1. Bring sugar, salt, one cup low bush blueberries and 3/4 cup water to boil, then let simmer for 4-5 minutes.
  2. Make a slurry with cornstarch and water and pour slurry into simmering berry mixture. Stir constantly till mixture thickens, about 3 minutes.
  3. Remove glaze from heat and add lemon juice and butter. Continue stirring until butter is completely incorporated. Set aside.
  4. Fill one bowl with high bush blueberries and another bowl with low bush blueberries. Put a strainer over both bowls.
  5. Pour half of hot glaze over strainer in bowl of high bush blueberries.
  6. Pour the other half of hot glaze over strainer in bowl of low bush blueberries.
  7. Gently mix the blueberries in both bowls so that all berries are glazed.
  8. Fill crust first with glazed high bush berries and then top with glazed low bush berries.
  9. Allow to set in refrigerator, preferably overnight. Serve with whipped cream.
  1. I like a combination of high bush and low bush blueberries for this pie since both berries offer different flavor profiles. I do like to place them in a particular order: big high bush blueberries go into the pie first. Then I top that layer with the wild low bush berries since they are so pretty and fill up all the crevices. Make sure you allow the pie to sit in the refrigerator. Ideally, this pie should be made the night before you plan to eat it.
Jillyanna's Cooking School

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    Nov 2015

    Bittersweet Chocolate Chocolate Tart

    Posted by / in Holidays, Into the Fire Blog, Recipes, WCSH6 /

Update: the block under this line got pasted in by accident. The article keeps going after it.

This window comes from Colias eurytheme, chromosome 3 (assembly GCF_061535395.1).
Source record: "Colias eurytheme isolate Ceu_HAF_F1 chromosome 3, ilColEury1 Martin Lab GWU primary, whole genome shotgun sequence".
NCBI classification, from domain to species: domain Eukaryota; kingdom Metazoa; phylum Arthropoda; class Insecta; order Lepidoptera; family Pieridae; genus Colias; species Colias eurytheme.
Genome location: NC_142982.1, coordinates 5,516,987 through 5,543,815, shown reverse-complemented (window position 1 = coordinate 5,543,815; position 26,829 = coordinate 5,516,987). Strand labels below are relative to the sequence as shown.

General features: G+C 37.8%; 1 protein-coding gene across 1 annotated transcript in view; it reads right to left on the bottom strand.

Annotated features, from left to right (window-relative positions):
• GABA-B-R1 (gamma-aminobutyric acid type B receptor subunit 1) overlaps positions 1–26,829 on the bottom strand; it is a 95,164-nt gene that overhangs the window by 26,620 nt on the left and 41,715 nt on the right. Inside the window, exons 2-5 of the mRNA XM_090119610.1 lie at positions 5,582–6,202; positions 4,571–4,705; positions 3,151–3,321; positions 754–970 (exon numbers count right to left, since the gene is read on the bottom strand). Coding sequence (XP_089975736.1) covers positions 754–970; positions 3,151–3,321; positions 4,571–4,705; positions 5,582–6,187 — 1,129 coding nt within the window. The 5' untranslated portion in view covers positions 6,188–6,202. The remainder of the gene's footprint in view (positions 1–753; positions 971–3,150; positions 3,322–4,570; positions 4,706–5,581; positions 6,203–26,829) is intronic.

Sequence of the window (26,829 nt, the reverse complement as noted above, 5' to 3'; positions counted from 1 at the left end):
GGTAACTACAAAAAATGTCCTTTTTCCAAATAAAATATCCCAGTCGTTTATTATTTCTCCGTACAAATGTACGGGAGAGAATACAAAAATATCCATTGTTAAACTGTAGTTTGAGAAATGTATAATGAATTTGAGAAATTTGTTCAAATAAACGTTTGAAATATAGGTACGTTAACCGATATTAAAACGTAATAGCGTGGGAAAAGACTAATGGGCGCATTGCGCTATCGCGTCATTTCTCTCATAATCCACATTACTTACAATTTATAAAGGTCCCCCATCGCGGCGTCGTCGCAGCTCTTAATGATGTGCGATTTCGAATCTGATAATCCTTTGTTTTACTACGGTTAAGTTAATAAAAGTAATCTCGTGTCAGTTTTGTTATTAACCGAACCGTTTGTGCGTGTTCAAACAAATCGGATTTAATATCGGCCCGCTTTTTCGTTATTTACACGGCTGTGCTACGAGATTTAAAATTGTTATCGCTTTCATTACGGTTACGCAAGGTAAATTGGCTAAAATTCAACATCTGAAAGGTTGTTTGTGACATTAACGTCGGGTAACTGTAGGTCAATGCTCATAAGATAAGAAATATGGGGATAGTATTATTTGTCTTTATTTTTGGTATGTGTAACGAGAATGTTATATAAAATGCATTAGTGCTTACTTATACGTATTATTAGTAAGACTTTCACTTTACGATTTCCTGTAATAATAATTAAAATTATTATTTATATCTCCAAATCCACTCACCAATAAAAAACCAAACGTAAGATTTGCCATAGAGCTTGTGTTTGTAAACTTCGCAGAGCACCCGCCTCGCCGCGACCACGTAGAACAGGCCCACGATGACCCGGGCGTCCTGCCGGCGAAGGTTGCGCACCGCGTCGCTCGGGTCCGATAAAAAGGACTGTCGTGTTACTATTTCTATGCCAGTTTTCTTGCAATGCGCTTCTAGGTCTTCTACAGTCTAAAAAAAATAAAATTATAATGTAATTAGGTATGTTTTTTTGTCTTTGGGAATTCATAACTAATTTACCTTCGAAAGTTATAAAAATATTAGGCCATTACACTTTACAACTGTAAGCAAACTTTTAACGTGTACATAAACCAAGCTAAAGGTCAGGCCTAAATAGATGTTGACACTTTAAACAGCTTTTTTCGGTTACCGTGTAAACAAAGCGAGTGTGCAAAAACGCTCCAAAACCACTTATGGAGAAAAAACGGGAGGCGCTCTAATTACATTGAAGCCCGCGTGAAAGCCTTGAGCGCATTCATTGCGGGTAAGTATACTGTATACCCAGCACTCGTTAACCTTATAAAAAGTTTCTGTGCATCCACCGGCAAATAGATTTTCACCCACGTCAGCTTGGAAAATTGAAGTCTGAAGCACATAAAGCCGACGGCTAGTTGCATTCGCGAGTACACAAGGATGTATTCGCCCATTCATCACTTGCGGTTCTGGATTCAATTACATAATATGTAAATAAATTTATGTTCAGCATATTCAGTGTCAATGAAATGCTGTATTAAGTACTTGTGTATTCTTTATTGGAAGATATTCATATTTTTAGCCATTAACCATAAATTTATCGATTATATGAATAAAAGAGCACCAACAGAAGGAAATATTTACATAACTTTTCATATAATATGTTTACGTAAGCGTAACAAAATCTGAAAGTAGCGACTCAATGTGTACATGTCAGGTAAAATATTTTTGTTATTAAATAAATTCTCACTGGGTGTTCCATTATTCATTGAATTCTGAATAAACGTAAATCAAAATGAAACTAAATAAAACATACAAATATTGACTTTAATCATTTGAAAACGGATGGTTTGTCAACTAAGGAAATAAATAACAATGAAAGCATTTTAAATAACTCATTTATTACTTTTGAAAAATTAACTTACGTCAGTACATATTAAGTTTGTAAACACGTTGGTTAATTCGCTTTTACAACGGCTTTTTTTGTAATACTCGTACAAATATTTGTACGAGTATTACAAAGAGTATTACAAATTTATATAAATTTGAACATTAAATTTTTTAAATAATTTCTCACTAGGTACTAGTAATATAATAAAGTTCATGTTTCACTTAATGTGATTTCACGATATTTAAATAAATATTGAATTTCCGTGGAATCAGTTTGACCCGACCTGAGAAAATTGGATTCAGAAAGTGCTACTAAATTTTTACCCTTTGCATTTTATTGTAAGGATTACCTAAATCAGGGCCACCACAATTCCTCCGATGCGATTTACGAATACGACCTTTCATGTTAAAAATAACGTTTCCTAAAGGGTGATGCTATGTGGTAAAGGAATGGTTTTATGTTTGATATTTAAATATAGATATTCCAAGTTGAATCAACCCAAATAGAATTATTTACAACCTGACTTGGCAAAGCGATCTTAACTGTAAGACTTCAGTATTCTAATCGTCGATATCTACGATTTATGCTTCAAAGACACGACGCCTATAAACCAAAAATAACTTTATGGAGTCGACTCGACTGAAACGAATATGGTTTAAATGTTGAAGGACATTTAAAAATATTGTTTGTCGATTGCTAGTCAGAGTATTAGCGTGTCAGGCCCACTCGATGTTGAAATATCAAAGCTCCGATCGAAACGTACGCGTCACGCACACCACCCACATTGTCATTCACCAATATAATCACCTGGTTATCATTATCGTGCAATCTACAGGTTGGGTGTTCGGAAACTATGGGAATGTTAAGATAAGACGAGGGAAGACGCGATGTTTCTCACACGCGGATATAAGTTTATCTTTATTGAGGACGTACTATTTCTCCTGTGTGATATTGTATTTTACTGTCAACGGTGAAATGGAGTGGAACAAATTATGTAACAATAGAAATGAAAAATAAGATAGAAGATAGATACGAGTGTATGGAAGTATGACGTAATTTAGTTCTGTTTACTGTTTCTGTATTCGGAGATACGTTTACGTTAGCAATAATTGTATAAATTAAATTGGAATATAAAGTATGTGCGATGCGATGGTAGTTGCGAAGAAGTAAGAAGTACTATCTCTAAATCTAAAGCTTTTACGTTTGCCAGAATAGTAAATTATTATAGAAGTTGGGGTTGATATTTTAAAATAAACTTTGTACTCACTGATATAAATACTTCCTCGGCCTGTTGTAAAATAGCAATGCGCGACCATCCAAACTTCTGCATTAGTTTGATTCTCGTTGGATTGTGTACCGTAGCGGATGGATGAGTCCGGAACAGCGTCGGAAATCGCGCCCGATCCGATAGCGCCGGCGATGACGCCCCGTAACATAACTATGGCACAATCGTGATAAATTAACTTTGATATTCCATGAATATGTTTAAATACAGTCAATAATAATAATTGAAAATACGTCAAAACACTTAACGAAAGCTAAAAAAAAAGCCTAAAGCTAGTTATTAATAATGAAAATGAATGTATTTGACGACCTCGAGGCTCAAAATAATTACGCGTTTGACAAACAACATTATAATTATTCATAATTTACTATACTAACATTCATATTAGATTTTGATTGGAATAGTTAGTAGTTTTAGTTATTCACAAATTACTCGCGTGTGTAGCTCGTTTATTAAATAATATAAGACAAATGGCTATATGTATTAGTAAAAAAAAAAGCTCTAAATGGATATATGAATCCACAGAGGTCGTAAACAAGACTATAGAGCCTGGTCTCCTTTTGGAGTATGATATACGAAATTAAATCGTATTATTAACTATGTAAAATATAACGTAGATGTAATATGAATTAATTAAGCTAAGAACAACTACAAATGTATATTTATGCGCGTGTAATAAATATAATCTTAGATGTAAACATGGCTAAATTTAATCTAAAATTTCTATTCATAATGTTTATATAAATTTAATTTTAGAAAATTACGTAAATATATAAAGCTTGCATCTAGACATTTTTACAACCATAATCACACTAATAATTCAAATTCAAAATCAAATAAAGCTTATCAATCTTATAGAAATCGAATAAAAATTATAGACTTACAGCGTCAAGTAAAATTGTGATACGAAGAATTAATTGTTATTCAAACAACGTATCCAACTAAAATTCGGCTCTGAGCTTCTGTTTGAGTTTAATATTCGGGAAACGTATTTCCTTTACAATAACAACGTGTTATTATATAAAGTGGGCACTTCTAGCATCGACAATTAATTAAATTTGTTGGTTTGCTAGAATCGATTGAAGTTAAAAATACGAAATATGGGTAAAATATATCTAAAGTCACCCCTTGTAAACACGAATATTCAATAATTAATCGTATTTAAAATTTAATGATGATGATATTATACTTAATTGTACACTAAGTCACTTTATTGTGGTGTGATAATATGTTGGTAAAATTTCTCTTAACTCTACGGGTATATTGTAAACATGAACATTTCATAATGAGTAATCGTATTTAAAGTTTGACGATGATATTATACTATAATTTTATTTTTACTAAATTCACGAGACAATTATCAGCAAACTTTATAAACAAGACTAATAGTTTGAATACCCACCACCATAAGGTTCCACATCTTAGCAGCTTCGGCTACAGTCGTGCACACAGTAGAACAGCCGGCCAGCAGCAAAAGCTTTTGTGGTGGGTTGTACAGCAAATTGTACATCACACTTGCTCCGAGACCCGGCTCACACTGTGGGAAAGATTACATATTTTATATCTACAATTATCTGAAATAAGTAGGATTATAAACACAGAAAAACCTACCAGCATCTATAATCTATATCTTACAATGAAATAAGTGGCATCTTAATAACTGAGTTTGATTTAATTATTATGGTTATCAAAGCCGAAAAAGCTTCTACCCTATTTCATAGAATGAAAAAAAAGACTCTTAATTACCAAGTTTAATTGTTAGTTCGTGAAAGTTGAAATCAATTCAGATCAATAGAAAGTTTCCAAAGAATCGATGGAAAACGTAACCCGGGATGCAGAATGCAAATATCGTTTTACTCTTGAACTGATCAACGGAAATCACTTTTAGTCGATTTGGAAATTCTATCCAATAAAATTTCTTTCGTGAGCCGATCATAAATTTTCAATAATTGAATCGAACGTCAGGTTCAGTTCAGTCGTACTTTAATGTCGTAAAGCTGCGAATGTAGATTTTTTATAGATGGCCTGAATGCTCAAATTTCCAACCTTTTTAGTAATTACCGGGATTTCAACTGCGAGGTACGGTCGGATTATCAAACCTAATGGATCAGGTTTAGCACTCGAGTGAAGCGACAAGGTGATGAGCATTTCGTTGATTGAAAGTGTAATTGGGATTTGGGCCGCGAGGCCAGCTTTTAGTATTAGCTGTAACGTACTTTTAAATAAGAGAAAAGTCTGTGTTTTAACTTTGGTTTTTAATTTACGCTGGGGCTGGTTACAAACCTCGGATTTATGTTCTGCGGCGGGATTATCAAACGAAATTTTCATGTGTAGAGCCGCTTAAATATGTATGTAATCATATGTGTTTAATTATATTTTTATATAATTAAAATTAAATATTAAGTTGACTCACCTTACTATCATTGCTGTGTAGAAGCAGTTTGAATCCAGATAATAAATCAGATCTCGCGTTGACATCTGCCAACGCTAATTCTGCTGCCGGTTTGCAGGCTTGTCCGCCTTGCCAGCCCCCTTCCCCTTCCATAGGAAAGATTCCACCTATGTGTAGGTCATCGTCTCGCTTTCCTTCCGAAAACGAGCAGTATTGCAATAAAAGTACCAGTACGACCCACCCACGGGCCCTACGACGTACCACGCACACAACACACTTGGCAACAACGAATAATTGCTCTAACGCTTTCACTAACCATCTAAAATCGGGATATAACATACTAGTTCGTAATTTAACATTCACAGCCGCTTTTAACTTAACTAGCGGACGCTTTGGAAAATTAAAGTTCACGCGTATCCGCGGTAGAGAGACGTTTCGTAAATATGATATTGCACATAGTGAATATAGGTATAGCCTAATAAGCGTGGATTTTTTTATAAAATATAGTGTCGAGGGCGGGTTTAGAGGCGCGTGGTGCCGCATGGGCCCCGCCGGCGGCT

In 1968 I flew all alone to Paris. To this day, I don’t know how my favorite Aunt who had recently married a French man named Alain Darmon, convinced my overprotective parents to allow me, an eleven-year-old with extremely limited life experience, to board a jet, let alone travel overseas, but miraculously, my Aunt prevailed. I had sundaes before, but never accented with crisp meringues. I knew what French fries were, but had no idea that they tasted even better when you dipped them into a sauce made of mussel juice, garlic and butter. And who, I wanted to know, was the genius who decided to marry buttery crisp bread with chocolate logs? I confess, that although I now spend much of my time cooking delicious rustic Italian food, my palate was first awakened by French chefs and Paris holds a special place in my heart. I stole the filling for this bittersweet chocolate tart recipe from the famed French chef Joel Robuchon and the crust from acclaimed French born chef Alain Ducasse. The technique of rolling out the chocolate crust before it is cold is not difficult to do if you sandwich the dough between two sheets of plastic wrap and then freeze the dough for ten minutes before trying to release it into your tart pan with the removable bottom. Since you must blind bake this pie, I like to do this the day before Thanksgiving. The filling is a cinch to make and since the pie should be eaten warm or at room temperature, you can make the filling quickly and then bake it off just before your guests arrive. You should use a chocolate that is between 65-70% cocoa and my favorite chocolate to use for this recipe is Valrhona. I also use a serrated bread knife to shave the chocolate before I toss it in the warm milk/cream mixture. What an amazing, decadent little tart this is. After your guests bite into it, they will probably murmur: “Vive la France!” which is an especially moving sentence to say out loud this Thanksgiving.